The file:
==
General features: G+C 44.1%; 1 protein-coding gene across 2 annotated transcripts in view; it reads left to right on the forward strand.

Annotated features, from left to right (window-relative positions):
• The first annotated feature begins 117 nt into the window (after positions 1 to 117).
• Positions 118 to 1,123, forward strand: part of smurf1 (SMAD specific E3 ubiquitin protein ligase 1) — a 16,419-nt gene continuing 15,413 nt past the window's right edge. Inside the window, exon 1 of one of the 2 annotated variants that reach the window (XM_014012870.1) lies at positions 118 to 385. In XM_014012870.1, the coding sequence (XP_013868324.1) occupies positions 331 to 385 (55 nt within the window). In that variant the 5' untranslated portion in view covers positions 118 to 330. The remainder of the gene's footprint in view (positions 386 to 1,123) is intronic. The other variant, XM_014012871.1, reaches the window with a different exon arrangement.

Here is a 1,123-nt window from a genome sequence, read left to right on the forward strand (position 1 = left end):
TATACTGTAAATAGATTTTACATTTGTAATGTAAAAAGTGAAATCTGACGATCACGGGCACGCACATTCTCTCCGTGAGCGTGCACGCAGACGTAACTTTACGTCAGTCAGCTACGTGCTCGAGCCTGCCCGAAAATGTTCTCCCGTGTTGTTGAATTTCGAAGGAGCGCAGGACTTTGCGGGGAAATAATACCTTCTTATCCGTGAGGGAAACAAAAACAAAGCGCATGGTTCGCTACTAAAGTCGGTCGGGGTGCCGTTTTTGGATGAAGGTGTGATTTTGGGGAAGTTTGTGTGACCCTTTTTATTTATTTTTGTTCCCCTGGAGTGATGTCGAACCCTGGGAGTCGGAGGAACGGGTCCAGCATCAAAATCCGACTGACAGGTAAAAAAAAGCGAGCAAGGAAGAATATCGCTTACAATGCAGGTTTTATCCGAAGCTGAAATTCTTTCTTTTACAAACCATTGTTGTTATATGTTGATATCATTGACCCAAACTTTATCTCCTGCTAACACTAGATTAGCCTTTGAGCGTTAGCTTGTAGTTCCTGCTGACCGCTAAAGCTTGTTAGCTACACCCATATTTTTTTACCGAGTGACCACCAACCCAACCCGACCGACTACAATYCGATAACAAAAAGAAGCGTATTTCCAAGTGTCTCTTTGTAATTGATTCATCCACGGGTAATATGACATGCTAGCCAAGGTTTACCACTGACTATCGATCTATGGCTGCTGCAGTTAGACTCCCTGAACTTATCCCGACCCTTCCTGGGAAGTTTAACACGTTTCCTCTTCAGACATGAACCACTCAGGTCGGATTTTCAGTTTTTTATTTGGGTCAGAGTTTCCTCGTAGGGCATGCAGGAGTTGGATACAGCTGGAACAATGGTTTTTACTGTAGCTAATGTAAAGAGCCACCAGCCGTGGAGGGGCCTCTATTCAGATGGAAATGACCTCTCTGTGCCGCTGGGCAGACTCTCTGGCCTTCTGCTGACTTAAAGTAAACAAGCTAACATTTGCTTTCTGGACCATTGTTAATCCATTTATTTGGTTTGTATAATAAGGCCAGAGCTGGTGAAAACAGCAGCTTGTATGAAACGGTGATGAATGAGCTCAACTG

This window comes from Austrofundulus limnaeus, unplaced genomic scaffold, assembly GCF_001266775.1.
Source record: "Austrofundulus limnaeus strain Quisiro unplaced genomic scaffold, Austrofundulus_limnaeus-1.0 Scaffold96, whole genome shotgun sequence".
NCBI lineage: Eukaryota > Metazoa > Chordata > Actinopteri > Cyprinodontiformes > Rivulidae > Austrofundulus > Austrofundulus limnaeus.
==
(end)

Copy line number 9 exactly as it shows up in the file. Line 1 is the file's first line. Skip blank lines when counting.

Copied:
NCBI lineage: Eukaryota > Metazoa > Chordata > Actinopteri > Cyprinodontiformes > Rivulidae > Austrofundulus > Austrofundulus limnaeus.